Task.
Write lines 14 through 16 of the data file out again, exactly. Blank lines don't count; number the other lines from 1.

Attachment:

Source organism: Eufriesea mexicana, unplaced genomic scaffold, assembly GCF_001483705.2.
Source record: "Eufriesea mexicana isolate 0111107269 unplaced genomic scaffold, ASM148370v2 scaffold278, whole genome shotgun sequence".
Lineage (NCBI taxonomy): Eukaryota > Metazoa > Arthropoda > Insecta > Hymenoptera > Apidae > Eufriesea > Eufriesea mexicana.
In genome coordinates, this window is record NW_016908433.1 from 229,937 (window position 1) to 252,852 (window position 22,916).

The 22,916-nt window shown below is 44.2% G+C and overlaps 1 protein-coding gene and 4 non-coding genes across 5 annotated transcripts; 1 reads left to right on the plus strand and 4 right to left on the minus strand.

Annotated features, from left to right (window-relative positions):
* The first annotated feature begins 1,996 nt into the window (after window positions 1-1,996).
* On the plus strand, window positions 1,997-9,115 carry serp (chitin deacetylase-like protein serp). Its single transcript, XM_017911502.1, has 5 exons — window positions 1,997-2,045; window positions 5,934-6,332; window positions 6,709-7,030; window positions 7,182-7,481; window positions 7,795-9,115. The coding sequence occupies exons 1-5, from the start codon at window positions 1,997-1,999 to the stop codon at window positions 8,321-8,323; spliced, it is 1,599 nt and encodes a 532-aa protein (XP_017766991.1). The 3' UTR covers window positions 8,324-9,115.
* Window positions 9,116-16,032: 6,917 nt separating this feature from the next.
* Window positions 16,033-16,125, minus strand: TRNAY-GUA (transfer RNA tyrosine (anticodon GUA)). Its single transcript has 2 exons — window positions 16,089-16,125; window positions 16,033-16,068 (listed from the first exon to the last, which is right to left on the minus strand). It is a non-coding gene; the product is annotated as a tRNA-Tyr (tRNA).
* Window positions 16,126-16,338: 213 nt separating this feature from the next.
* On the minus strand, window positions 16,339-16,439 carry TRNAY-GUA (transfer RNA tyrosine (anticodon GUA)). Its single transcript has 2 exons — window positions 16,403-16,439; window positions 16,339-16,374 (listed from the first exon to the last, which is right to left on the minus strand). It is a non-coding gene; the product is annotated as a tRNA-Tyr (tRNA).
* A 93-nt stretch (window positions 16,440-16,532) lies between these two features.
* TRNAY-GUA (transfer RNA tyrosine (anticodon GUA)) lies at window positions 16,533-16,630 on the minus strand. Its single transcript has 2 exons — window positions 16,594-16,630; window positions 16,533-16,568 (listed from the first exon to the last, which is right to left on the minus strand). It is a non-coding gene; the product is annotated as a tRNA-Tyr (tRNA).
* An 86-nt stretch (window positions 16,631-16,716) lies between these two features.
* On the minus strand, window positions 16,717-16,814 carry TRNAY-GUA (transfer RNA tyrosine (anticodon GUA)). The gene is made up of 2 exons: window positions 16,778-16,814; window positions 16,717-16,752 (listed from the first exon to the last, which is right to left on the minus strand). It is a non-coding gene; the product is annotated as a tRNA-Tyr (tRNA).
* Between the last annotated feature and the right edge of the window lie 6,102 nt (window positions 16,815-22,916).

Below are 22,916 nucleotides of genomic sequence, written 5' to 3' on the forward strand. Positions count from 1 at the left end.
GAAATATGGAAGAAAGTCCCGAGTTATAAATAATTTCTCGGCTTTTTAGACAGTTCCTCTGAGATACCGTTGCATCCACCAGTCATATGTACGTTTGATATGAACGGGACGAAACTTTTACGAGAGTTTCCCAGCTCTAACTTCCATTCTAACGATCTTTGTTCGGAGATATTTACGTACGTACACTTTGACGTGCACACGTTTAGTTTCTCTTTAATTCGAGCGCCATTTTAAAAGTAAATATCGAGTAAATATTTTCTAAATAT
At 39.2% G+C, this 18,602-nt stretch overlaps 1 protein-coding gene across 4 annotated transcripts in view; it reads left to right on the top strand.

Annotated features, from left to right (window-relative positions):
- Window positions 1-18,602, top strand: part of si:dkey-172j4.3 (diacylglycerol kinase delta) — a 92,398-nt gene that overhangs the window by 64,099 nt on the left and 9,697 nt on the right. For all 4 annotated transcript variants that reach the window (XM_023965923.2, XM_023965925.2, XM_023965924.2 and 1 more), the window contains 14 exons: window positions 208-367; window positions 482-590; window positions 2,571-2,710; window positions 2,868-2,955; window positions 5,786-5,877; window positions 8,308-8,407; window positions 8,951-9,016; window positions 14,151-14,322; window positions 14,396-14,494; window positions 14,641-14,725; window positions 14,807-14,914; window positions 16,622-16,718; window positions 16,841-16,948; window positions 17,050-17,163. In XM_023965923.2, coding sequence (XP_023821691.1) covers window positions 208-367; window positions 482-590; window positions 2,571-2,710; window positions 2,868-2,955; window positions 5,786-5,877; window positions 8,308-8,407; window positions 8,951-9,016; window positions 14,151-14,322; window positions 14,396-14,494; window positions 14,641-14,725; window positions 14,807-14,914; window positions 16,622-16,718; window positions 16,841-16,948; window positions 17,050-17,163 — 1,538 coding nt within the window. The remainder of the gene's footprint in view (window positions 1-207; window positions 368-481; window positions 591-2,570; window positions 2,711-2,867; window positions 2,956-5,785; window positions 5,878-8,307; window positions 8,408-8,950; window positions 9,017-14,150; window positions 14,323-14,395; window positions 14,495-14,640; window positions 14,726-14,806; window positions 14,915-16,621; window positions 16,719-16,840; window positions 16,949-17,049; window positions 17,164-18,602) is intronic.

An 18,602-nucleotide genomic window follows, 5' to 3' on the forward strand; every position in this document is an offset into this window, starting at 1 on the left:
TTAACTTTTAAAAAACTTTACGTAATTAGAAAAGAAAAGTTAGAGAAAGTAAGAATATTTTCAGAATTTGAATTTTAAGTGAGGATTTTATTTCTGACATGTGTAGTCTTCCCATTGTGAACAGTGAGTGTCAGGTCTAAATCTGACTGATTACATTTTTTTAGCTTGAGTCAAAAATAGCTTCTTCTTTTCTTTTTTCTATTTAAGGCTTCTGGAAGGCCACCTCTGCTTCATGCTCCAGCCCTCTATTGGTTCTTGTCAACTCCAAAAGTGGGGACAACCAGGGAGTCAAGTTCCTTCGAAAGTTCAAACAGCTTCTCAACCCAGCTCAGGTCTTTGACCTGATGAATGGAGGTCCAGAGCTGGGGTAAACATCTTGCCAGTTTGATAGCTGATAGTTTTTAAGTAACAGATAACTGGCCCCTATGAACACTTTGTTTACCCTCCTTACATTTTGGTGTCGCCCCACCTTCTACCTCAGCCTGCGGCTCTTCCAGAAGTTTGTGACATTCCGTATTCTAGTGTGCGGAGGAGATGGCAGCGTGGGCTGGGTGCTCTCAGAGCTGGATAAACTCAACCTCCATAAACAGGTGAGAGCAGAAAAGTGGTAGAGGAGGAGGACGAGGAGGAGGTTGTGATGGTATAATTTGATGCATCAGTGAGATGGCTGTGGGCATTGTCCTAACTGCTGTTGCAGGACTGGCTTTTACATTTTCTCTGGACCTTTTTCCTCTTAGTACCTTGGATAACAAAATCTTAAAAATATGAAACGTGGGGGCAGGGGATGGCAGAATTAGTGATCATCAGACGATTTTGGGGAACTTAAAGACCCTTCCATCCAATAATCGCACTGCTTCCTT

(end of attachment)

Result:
* TRNAY-GUA (transfer RNA tyrosine (anticodon GUA)) lies at window positions 16,533-16,630 on the minus strand. Its single transcript has 2 exons — window positions 16,594-16,630; window positions 16,533-16,568 (listed from the first exon to the last, which is right to left on the minus strand). It is a non-coding gene; the product is annotated as a tRNA-Tyr (tRNA).
* An 86-nt stretch (window positions 16,631-16,716) lies between these two features.
* On the minus strand, window positions 16,717-16,814 carry TRNAY-GUA (transfer RNA tyrosine (anticodon GUA)). The gene is made up of 2 exons: window positions 16,778-16,814; window positions 16,717-16,752 (listed from the first exon to the last, which is right to left on the minus strand). It is a non-coding gene; the product is annotated as a tRNA-Tyr (tRNA).